Jean Genet
1910 – 1986


Genet was a prominent, controversial French writer and, later, political activist. Early in his life he was a vagabond and petty criminal, but later took to writing novels, plays, poems and essays, including Querelle de Brest, The Thief’s Journal, Our Lady of the Flowers, The Balcony and The Blacks and The Maids. Genet’s mother was a young prostitute who raised him for the first year of his life, before putting him up for adoption. For various misdemeanors, including repeated acts of vagrancy, he was sent, at the age of 15, to Mettray Penal Colony, where he was detained between 2 September 1926 and 1 March 1929. In The Miracle of the Rose (1946), he gives an account of this period of detention, which ended at the age of 18 when he joined the Foreign Legion. He was eventually given a dishonorable discharge on grounds of indecency. After returning to Paris, France in 1937, Genet was in and out of prison through a series of arrests for theft, use of false papers, vagabondage, lewd acts and other offenses. In prison, Genet wrote his first poem, “Le condamné à mort,” which he had printed at his own cost, and the novel Our Lady of the Flowers (1944). In Paris, Genet sought out and introduced himself to Jean Cocteau, who was impressed by his writing. Cocteau used his contacts to get Genet’s novel published, and in 1949, when Genet was threatened with a life sentence after ten convictions, Cocteau and other prominent figures including Jean-Paul Sartre and Pablo Picasso successfully petitioned the French President to have the sentence set aside. Genet would never return to prison. [Wikipedia]


Oscar Wilde
1854 – 1900

Oscar Wilde

Wilde was an Irish playwright, novelist, poet and author of short stories. Known for his biting wit, he became one of the most successful playwrights of late Victorian London, and one of the greatest celebrities of his day. Several of his plays continue to be widely performed, especially The Importance of Being Earnest. As the result of a widely covered series of trials, Wilde suffered a dramatic downfall, and was imprisoned for two years hard labour after being convicted of the offence of “gross indecency” with other men. After Wilde was released from prison he set sail for Dieppe by the night ferry. He never returned to Britain. Wilde was imprisoned first in Pentonville, and then in Wandsworth prison in London, and finally transferred in November to Reading Prison, some 30 miles west of London. Wilde knew the town of Reading from happier times when boating on the Thames, and also from visits to the Palmer family, including a tour of the famous Huntley & Palmers biscuit factory, which is quite close to the prison. Now known as prisoner C. 3.3, (which described the fact that he was in block C, floor three, cell three) he was not, at first, even allowed paper and pen, but a later governor was more amenable. Wilde was championed by the reformer, Lord Haldane, who had helped transfer him and afforded him the literary catharsis he needed. After his release, he also wrote the famous poem The Ballad of Reading Gaol. [Wikipedia]


Paul Verlaine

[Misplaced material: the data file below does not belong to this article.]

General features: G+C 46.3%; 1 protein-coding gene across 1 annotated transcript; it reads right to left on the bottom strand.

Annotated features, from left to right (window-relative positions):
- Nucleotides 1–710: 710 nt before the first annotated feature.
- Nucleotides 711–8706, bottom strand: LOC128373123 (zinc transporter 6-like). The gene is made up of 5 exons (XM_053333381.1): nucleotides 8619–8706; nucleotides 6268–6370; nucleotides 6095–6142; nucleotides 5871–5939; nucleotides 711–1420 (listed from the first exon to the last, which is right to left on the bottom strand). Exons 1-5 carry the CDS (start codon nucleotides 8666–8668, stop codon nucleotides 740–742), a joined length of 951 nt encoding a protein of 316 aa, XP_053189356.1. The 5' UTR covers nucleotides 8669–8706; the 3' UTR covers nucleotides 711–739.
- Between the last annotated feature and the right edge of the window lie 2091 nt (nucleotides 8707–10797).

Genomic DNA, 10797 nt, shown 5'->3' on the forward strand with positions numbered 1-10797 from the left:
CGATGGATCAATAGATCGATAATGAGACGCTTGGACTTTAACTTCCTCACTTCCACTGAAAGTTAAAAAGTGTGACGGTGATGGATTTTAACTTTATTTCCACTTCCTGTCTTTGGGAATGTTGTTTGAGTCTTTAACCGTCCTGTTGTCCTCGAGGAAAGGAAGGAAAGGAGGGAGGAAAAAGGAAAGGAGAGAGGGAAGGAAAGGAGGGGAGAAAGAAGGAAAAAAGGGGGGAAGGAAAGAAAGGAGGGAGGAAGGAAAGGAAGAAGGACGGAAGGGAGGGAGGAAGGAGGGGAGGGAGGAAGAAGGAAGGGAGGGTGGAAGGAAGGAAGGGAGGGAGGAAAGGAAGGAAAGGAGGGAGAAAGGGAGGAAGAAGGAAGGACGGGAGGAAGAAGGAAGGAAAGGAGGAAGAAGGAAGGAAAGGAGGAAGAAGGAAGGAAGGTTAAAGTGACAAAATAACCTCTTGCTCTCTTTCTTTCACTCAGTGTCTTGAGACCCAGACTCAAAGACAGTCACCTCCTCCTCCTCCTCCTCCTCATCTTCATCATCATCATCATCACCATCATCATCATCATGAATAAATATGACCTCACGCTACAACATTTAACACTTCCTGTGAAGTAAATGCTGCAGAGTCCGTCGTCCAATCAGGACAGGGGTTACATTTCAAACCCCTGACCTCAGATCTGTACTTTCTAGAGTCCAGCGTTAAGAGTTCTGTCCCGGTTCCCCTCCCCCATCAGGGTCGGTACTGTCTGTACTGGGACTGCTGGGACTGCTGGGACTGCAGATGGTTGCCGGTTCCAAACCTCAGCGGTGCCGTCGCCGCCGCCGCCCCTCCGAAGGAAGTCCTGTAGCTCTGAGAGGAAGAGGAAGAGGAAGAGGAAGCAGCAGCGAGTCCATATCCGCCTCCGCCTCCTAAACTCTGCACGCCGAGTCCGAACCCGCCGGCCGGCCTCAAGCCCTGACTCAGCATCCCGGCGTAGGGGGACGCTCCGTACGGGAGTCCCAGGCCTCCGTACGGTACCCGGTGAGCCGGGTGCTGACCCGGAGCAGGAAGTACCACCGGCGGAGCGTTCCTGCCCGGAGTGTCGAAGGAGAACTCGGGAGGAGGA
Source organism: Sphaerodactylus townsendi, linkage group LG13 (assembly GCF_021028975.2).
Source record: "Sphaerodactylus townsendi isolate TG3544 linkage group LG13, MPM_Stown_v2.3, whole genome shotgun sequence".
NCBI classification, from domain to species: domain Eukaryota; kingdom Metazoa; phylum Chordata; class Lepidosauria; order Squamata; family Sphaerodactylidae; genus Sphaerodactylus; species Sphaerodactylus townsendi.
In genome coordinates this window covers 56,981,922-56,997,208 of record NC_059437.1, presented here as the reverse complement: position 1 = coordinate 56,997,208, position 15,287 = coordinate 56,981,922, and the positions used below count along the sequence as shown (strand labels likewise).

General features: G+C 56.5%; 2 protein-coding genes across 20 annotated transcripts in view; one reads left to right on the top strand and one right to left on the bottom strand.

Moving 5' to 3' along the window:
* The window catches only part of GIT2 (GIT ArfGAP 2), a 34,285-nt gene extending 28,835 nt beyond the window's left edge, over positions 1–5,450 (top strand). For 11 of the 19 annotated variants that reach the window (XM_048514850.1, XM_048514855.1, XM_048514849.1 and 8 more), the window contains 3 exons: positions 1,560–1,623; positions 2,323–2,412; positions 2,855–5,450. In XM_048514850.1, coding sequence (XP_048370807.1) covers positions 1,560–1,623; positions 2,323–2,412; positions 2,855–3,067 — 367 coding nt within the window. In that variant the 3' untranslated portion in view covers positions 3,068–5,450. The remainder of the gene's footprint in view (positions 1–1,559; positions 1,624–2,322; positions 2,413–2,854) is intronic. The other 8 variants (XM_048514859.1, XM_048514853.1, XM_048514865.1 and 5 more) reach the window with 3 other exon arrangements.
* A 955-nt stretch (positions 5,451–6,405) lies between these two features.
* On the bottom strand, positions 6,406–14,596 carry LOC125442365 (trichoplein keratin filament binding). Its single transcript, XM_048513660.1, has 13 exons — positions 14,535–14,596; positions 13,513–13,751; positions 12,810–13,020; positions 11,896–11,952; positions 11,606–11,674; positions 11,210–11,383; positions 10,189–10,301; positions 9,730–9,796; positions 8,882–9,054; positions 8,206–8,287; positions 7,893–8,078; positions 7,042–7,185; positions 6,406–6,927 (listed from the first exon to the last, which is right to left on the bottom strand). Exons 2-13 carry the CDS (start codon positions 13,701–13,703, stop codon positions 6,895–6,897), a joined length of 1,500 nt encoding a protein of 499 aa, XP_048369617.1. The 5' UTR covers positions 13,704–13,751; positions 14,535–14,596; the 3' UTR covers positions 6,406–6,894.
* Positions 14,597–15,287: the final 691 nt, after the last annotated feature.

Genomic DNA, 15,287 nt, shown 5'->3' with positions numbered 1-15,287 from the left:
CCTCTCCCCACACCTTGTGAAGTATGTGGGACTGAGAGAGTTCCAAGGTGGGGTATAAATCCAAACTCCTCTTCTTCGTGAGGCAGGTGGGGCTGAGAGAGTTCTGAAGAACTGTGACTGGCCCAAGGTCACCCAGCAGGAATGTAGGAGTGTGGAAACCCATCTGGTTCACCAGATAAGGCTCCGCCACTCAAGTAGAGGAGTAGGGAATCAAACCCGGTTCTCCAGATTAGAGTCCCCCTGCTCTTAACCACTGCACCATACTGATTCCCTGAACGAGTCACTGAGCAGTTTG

1844 – 1896


Verlaine was a French poet associated with the Symbolist movement. He is considered one of the greatest representatives of the fin de siècle in international and French poetry. In September, 1871, he received his first letter from the poet Arthur Rimbaud. By 1872, he had lost interest in Mathilde, his wife, and effectively abandoned her and their son, preferring the company of Rimbaud – his new lover. Rimbaud and Verlaine’s stormy love affair took them to London in 1872. In July 1873, in a drunken, jealous rage, he fired two shots with a pistol at Rimbaud, wounding his left wrist, though not seriously injuring the poet. As an indirect result of this incident, Verlaine was arrested and imprisoned at Mons. There, he underwent a conversion to Roman Catholicism, which again influenced his work and provoked Rimbaud’s sharp criticism. Romances sans paroles was the poetic outcome of this period. Following his release from prison, Verlaine again traveled to England, where he worked for some years as a teacher and produced another successful collection, Sagesse. He returned to France in 1877 and, while teaching English at a school in Rethel, became infatuated with one of his pupils, Lucien Létinois, who inspired Verlaine to write further poems. Verlaine was devastated when the boy died of typhus in 1883. Verlaine’s last years witnessed a descent into drug addiction, alcoholism and poverty. He lived in slums and public hospitals, and spent his days drinking absinthe in Paris cafes. [wikipedia]


Aleksandr Solzhenitsyn
1918 – 2008


Solzhenitsyn was a Russian novelist, dramatist and historian. Through his writings, he made the world aware of the Gulag, the Soviet Union’s labour camp system, and for these efforts, Solzhenitsyn was exiled from the Soviet Union in 1974. He was awarded the Nobel Prize in Literature in 1970. During World War II, he served as the commander of an acoustic recognizance unit in the Red Army, was involved in major action at the front, and twice decorated. In February 1945, while serving in East Prussia, he was arrested for writing a derogatory comment in a letter to a friend, N. D. Utkevich, about the conduct of the war by Josef Stalin, whom he called “the whiskered one,” “Khozyain” (“the master”) and “Balabos”, (Odessa Yiddish for “the master”). He was accused of anti-Soviet propaganda, under Article 58 paragraph 10 of the Soviet criminal code, and of “founding a hostile organization” under paragraph 11. Solzhenitsyn was taken to the Lubyanka prison in Moscow, where he was beaten and interrogated. On 7 July 1945, he was sentenced in his absence by a three-man tribunal of the Soviet security police (NKGB) to an eight-year term in a labour camp, to be followed by permanent internal exile. This was the normal sentence for most crimes under Article 58, at the time. The first part of Solzhenitsyn’s sentence was served in several different work camps. During his years of exile, and following his reprieve and return to European Russia, Solzhenitsyn was, while teaching at a secondary school during the day, spending his nights secretly engaged in writing. In his Nobel Prize acceptance speech he wrote, “during all the years until 1961, not only was I convinced I should never see a single line of mine in print in my lifetime, but, also, I scarcely dared allow any of my close acquaintances to read anything I had written because I feared this would become known.” [Wikipedia]